Tashandra Inniss is the kind of person who never gives up on her passion. For her, the stage is her life, her language, her future. “Theatre is life. I love it. To be on stage helps you to express your feelings through… the movements of your body and facial expressions, it is body language and body art,” she said during an interview this week with The Scene.
Her play, Till Death, had stormed away with four 2012 National Drama Festival Awards including the Best Original Guyanese Play and Best production. Kijana Lewis was awarded Best Actor and Clemencio Goddette, Best Actress for their outstanding performances in the production.
Growing up in Vreed-en-Hoop, West Demerara provided the grooming for Tashandra’s artistic mind; the friendly people and the rural traditions were in their own way inspirational. Tashandra shared that the community was closely knit and “everyone knew everyone”. She was raised in a household with 15 family members—she is the last of five children—and together they would frolic and play in the yard, climbing jamoon and mango trees, pelting fruits, playing games and bathing at the pipe in the yard are all fond childhood memories.
Most of the extended family members were Jehovah’s Witnesses and so a lot of morals and values were instilled in the household. “There were certain things you could not do or say; although they were rebellions, those are the things that stick with us even up to this day,” Tashandra says.
It was while at high school on the West Demerara that her creativity flourished. She would write short stories and articles and share with her friends who took keen interest in her work.
She was always a lover of the English Language and majored in Secretarial Science, Intermediate and Advance typing and English at the Business School.
She joined the Theatre Guild after Carifesta 2008 and soon found her talents to be well favoured by experienced dramatists. She said there were countless times when she felt her own work was not up to standard. She would find herself less interested in the piece and wanting to give up the work. It was at times like these that she would be inspired by people like Ron Robinson, Dr Paloma Mohamed and her friend Tivia Collins, who serves as her critic.
Robinson, she says, “pushes me to the extent, always telling me not to limit myself to acting, that I can do so much more and that I should strive for it.”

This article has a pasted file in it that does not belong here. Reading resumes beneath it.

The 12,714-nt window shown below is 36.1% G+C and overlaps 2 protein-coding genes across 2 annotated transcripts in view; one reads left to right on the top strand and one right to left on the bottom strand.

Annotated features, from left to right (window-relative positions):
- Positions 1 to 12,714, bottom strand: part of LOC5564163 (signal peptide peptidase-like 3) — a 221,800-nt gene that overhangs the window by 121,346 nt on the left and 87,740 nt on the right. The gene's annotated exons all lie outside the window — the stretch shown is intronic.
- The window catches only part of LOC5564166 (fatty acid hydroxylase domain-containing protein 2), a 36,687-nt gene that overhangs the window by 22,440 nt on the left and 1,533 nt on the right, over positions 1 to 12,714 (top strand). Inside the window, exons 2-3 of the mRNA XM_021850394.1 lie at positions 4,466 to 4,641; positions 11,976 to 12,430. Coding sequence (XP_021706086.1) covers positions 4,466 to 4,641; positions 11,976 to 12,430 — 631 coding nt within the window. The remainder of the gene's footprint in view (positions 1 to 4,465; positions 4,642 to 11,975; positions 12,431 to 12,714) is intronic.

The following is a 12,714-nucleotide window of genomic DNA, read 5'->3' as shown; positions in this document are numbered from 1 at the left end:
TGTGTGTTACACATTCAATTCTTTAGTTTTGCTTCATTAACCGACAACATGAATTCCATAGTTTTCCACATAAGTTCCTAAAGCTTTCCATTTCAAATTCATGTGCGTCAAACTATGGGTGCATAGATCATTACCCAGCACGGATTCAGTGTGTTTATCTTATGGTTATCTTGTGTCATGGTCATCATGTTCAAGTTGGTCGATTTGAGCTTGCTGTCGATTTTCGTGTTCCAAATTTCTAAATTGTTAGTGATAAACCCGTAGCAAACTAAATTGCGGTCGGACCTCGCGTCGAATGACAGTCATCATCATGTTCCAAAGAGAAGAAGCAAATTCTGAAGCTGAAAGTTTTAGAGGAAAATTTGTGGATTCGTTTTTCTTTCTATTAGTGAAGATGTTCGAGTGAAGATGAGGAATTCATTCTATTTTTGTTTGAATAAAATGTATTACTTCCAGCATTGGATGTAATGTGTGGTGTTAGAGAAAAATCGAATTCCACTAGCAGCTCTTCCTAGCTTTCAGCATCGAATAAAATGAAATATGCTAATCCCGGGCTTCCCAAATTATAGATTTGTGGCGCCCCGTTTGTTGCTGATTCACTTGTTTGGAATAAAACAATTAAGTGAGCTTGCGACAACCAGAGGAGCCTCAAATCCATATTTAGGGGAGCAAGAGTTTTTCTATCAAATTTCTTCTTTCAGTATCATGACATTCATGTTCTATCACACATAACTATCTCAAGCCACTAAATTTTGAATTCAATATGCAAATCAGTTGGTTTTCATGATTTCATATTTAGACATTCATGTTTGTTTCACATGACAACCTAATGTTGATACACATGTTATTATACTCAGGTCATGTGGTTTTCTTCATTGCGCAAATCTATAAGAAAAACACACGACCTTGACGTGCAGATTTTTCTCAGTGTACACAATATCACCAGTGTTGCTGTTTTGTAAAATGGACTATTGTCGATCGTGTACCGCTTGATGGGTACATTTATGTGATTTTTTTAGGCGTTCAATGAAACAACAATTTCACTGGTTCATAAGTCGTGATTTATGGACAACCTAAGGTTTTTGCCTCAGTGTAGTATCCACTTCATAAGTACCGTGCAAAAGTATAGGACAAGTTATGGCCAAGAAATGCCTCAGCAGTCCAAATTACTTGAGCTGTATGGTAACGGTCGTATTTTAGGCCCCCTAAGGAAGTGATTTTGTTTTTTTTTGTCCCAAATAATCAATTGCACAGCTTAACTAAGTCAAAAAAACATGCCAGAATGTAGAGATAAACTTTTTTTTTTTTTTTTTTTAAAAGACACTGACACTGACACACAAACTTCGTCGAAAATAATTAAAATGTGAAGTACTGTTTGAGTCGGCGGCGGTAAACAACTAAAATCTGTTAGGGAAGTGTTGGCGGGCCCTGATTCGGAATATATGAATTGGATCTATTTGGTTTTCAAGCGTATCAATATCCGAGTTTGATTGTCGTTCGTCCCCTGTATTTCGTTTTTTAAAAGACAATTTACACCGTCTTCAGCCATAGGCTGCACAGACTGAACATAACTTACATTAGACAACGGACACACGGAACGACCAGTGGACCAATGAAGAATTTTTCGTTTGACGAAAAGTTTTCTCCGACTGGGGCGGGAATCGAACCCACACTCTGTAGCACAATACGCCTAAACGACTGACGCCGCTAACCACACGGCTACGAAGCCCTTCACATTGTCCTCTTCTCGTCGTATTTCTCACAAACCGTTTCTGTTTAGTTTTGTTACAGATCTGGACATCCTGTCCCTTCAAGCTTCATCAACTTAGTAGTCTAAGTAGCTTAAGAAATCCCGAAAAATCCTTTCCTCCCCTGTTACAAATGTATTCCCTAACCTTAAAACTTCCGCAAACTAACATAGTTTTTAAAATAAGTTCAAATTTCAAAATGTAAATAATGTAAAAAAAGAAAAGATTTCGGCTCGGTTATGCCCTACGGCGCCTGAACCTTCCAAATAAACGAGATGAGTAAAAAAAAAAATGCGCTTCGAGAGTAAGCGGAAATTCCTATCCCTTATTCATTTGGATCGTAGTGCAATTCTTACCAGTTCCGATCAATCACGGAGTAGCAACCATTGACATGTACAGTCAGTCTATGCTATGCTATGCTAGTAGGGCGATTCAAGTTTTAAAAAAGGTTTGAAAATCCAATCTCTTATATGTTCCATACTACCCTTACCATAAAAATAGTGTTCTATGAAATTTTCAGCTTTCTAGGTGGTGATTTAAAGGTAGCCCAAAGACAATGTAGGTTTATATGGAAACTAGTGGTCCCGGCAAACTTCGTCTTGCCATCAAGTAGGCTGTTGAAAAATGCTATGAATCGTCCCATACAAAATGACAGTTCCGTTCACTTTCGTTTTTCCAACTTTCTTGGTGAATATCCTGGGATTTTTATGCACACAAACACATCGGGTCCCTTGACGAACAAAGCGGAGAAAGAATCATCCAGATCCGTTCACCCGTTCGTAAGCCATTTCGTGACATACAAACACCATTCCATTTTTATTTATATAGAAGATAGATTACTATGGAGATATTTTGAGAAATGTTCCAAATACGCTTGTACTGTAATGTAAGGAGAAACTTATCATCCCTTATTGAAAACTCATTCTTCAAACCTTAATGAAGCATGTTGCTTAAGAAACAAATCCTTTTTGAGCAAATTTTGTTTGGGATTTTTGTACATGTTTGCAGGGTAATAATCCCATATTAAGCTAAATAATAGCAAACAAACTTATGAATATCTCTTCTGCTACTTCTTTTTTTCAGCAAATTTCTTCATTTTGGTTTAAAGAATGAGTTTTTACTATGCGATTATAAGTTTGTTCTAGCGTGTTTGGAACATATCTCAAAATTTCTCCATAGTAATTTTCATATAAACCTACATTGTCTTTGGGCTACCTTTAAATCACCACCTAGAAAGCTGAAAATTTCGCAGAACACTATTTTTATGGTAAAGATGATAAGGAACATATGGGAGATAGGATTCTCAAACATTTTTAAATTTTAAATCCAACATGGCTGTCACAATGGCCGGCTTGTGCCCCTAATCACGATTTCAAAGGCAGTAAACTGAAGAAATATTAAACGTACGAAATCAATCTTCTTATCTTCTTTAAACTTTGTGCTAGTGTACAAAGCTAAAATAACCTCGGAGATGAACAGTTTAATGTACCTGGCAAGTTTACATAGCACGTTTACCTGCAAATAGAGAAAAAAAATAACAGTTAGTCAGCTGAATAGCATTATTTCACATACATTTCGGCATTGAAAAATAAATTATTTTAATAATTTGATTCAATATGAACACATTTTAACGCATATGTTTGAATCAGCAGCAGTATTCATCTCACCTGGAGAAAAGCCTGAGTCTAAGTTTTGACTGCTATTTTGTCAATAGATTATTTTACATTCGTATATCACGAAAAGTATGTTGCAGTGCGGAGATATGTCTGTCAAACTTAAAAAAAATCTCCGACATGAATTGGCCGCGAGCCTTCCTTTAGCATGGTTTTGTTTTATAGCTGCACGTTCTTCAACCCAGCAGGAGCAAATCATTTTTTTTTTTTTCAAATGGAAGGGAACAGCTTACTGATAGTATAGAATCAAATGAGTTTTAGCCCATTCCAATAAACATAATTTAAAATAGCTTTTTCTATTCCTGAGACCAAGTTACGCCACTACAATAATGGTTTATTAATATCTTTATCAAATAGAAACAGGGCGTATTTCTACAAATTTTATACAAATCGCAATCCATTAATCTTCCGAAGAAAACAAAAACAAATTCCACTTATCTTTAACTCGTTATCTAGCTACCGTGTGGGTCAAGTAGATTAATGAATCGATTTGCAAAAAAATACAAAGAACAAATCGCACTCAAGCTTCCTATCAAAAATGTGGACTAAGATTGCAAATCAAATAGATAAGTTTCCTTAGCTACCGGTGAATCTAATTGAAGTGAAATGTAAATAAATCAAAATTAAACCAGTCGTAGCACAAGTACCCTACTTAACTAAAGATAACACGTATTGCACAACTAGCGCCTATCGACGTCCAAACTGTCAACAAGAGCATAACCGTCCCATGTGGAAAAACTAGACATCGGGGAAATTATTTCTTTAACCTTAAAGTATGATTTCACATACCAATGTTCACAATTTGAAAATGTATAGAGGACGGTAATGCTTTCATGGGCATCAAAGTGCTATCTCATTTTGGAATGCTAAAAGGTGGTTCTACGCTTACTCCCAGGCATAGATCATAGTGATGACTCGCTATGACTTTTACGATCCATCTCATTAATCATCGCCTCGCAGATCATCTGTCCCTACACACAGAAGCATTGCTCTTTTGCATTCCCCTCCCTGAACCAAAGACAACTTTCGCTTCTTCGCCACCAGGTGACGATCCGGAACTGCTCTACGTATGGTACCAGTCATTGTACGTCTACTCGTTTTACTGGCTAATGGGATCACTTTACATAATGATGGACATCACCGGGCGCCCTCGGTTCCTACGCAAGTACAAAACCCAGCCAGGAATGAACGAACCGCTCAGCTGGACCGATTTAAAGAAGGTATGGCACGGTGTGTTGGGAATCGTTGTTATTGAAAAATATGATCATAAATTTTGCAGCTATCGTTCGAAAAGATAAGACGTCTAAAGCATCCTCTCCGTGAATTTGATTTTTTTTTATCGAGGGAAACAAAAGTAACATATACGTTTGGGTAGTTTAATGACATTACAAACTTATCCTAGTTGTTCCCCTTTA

She is motivated by something he says: “If you think you have done your best performance then you should give up acting because you’ve done it all. There is always more you can learn.”
She describes Mohamed as the smartest, strongest and most inspiring woman that she knows.
She says of Collins: “She has always been there to show me my mistakes; give me the knock over the head.”
And she takes pride in knowing that her family makes it a priority to attend all of her shows.
Tashandra considers her play Till Death to be her baby, her most proficient art to date. “I would say it is my most accomplished piece of work until the next one comes. Till Death is what I started with, that is what drives me to write more. The feedback was tremendous and I am overjoyed at the results. Right after I won those awards, I was like ‘I got to start working on my next piece, so that I create a masterpiece.’”
Apart from writing her own play for the 2012 National Drama Festival, Tashandra was the Production Manager for the play Sizwe Banzi is Dead. She was also cast as the lead in Mosa Telford’s award-winning play, Sauda.
For her, playing the 15-year-old character was her most challenging role to date. “It was totally different from what I would normally be doing. I am 26 years old and had to act as a flaunting teenager. When I left for rehearsals I had to remind myself that I am 15 years old so at rehearsals I would be skipping around stage. I had to shake my legs, move my hands and basically do everything girly.”
Apart from acting like a child, it was very difficult for Tashandra to take on the role as Sauda because of its focus on the issue of being black-skinned. “I had to put myself way back to when I as a scho
olgirl and children would be saying things like ‘Ey, you black skin girl’.
“To an extent, I felt hurt but overall I am comfortable in my own skin. Young black girls should learn to love themselves from early as possible. There is so much more than complexion. If you cut your skin it would be the same blood, you have to look beyond complexion.”
Her first major role was the character Mavis in Moon on a Rainbow Shawl. Over the years she has acted in the Link Show series, Somebody gon Horn yuh, Watch de Ride, Old Story Time and several other Theatre Guild productions.
She aims to write plays centred on critical social issues in the country, her next work will be focused on child prostitution and human trafficking.
“There is much more I can do and there is much more to learn. I think the best is to come. I still see myself writing, acting, directing and even helping out backstage is a pleasure! I love the art form, I love the stage life.”
Even though she thinks opening her own production company is a long shot towards the future, she still has her heart set on her goals since she is not the kind to give up.
Tashandra would like to see more street drama similar to what Merundoi does; she feels it can strengthen the art form. “I think street theatre is absolutely beautiful. It helps to get people more involved…”
Tashandra now resides in the capital with her family. She adores her nieces and nephews and shares their youthful joy. She works at the West Indian Sports Complex as a secretary and cashier and when she is not writing or rehearsing, she would enjoy a few drinks with her theatre family.